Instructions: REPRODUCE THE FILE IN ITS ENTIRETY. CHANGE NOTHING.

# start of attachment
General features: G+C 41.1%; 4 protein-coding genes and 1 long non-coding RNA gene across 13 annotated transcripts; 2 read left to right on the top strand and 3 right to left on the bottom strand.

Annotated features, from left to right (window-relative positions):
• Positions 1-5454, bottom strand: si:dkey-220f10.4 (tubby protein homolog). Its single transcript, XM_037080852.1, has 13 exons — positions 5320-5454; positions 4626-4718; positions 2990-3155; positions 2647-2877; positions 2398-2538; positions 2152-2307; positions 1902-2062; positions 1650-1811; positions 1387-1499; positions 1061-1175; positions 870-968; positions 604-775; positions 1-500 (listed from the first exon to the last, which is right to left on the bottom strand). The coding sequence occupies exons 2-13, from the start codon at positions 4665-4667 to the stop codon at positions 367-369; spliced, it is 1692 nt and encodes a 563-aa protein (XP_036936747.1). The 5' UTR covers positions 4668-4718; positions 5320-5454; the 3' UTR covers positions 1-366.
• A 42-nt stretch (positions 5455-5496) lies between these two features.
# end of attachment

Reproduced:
General features: G+C 41.1%; 4 protein-coding genes and 1 long non-coding RNA gene across 13 annotated transcripts; 2 read left to right on the top strand and 3 right to left on the bottom strand.

Annotated features, from left to right (window-relative positions):
• Positions 1-5454, bottom strand: si:dkey-220f10.4 (tubby protein homolog). Its single transcript, XM_037080852.1, has 13 exons — positions 5320-5454; positions 4626-4718; positions 2990-3155; positions 2647-2877; positions 2398-2538; positions 2152-2307; positions 1902-2062; positions 1650-1811; positions 1387-1499; positions 1061-1175; positions 870-968; positions 604-775; positions 1-500 (listed from the first exon to the last, which is right to left on the bottom strand). The coding sequence occupies exons 2-13, from the start codon at positions 4665-4667 to the stop codon at positions 367-369; spliced, it is 1692 nt and encodes a 563-aa protein (XP_036936747.1). The 5' UTR covers positions 4668-4718; positions 5320-5454; the 3' UTR covers positions 1-366.
• A 42-nt stretch (positions 5455-5496) lies between these two features.